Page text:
Fredrika Newton (Kazz Morohashi)

Members of the Black Panther Party, Japanese American National Museum (JANM), National Center for the Preservation of Democracy, and Dr. Huey P. Newton Foundation convened recently for a special event called “Solidarity: The Black Panther Party — History and Future of Coalition Building.”

Nearly 100 community members packed the Tateuchi Democracy Forum on the JANM campus in Little Tokyo near downtown — a museum dedicated to preserving the history and culture of Nikkei, or Japanese Americans.

“This is a unique opportunity to take these chapters of American history and explore what was achieved,” said Democracy Center director James Herr. “In particular, the common ground shared between Black and Japanese histories and legacies”, he touted.
Related Links:

Panelists included Fredrika Newton, president and co-founder of the Dr. Huey P. Newton Foundation; Robert Lee Johnson, founding member of the 125 Historical Society and leading member of the BPP Compton branch; and Clark Bailey, founding member of the Party’s musical group, The Lumpen.

Clark Bailey (Kazz Morohashi)

National Nikkei Reparations Coalition (NNRC) member Kathy Masaoka moderated the discussion on what the BPP was, what they did, how they did it, and what they were up against.

“When I came into the Party,” recalled Newton, “I saw how the coalition worked with other like-minded organizations. That was a direct contrast to the media’s portrayal of a racist organization. The Party worked with White, Asian, Latino, and even gay and lesbian rights organizations to form alliances.

“People didn’t know about the coalition’s 63 Survival Programs, where the Party met the basic needs of the people that the government wasn’t providing, like the Free Breakfast for Children program running nationwide. The Black Panther Party was a revolutionary organization based on love with an ideology,” she noted.

Kathy Masaoka (Kazz Morohashi)

“The difference the Party made was not sitting around articulating problems,” declared Johnson, “but developing solutions. The cadre in Oakland had created templates for cities on how to organize various communities like Compton using the Survival Programs. [Party co-founder] Huey would say people will react better when they can see what you’re doing and get involved.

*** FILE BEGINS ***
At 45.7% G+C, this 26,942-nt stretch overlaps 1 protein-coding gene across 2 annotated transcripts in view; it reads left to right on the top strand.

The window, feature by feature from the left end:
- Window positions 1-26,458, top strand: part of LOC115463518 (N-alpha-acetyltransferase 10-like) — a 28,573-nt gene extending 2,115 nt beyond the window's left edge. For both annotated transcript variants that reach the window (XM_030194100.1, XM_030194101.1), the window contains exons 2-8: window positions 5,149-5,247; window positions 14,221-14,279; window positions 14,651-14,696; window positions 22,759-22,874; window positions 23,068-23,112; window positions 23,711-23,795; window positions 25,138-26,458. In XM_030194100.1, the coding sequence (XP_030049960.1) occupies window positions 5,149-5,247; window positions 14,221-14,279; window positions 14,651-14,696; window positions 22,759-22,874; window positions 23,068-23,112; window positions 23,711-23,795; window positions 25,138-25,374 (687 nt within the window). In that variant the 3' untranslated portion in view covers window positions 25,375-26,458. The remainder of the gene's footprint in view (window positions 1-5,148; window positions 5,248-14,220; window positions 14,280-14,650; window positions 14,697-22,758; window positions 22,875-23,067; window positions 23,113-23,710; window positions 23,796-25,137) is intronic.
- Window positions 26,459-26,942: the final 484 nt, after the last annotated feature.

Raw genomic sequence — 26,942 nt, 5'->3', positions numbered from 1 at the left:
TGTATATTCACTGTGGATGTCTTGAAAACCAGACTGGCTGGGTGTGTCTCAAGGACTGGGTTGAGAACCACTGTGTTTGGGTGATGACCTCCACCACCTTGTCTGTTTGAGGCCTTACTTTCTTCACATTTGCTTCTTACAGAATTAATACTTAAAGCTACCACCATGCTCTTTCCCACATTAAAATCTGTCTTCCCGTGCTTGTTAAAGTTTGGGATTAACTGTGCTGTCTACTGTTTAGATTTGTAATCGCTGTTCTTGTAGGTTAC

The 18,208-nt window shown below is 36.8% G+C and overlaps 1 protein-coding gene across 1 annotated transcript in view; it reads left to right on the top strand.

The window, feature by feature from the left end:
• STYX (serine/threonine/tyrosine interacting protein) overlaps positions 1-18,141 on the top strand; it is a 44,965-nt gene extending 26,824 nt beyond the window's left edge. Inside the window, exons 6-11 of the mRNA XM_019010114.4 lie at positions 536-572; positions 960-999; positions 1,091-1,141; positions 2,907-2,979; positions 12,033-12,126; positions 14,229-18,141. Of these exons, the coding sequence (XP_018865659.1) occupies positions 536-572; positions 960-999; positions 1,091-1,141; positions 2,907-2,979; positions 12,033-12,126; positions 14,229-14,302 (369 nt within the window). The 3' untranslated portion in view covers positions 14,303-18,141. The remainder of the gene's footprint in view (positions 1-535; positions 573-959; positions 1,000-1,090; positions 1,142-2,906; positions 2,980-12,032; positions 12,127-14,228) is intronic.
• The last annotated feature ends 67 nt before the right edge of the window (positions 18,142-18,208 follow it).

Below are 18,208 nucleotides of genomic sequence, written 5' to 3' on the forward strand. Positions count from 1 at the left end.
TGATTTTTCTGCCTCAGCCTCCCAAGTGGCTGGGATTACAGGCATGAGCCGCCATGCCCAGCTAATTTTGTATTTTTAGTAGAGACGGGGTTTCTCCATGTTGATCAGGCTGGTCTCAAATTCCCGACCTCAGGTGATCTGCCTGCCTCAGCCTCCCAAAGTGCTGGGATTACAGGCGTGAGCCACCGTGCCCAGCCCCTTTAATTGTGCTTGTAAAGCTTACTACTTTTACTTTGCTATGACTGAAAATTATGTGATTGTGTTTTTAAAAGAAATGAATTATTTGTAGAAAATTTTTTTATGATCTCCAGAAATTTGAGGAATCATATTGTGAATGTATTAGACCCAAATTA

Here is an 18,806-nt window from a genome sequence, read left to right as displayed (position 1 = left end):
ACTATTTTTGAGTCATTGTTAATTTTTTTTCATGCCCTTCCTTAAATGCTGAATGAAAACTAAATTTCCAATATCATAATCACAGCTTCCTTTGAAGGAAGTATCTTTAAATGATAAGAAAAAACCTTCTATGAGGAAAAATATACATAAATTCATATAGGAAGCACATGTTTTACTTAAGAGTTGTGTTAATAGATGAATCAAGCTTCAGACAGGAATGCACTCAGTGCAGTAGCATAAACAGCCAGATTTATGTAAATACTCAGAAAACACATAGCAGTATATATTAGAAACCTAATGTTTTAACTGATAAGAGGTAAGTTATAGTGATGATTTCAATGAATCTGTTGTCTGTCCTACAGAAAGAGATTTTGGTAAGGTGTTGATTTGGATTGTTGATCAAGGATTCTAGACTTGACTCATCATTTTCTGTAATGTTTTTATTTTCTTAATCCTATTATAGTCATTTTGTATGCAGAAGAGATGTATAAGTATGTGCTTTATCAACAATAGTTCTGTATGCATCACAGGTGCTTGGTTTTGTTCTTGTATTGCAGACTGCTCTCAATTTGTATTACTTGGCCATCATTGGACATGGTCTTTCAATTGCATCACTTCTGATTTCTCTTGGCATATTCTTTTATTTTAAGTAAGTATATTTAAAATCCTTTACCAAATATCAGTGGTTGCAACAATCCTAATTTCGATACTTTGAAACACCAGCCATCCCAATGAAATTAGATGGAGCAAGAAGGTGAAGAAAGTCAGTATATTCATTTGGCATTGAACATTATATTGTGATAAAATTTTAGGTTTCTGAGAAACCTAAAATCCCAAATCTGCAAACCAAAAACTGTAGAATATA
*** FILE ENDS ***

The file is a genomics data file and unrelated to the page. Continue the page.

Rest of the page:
“A successful Free Breakfast program wasn’t something the BPP was running. It became successful once the community got involved. The Survival Programs became community programs,” he stated.

“From the very beginning of our party, we had a worldview,” cited Bailey. “We weren’t alone. We studied [Chinese Revolutionary] Mao, [Cuban Revolutionary] Che, and revolutions from all over the world, and dispatched comrades to places like China, Korea and Japan to discuss solidarity. We had a worldview, but our subjective view was in the Black community.”

Robert Lee Johnson (Kazz Morohashi)

“Even in the early days with Eldridge [Cleaver], we had solidarity with our brothers and sisters in Japanese communities like New York, Chicago, Baltimore, and Seattle because we knew it was going to take everybody to come up with something humane to change the madness we lived in, then and now,” he stressed.

“For many Black Panthers who were terrorized by [FBI counterintelligence program] COINTELPRO, the Party was a place for reconciliation,” Robert Lee Johnson concluded.

“For those who don’t know anything about the Party, or who were taught false narratives like those of [alleged informant] Richard Aoki, [JANM] will be a place to learn about and critically analyze American history,” he said and then cheered, “All Power to The People!”

A display of the FBI COINTELPRO documents. (Kazz Morohashi)

Dr. Huey P. Newton Foundation is dedicated to preserving and promoting the true legacy and ideals of the Black Panther Party and is the number one source for historical preservation and archival collections about the coalition. For more information, visit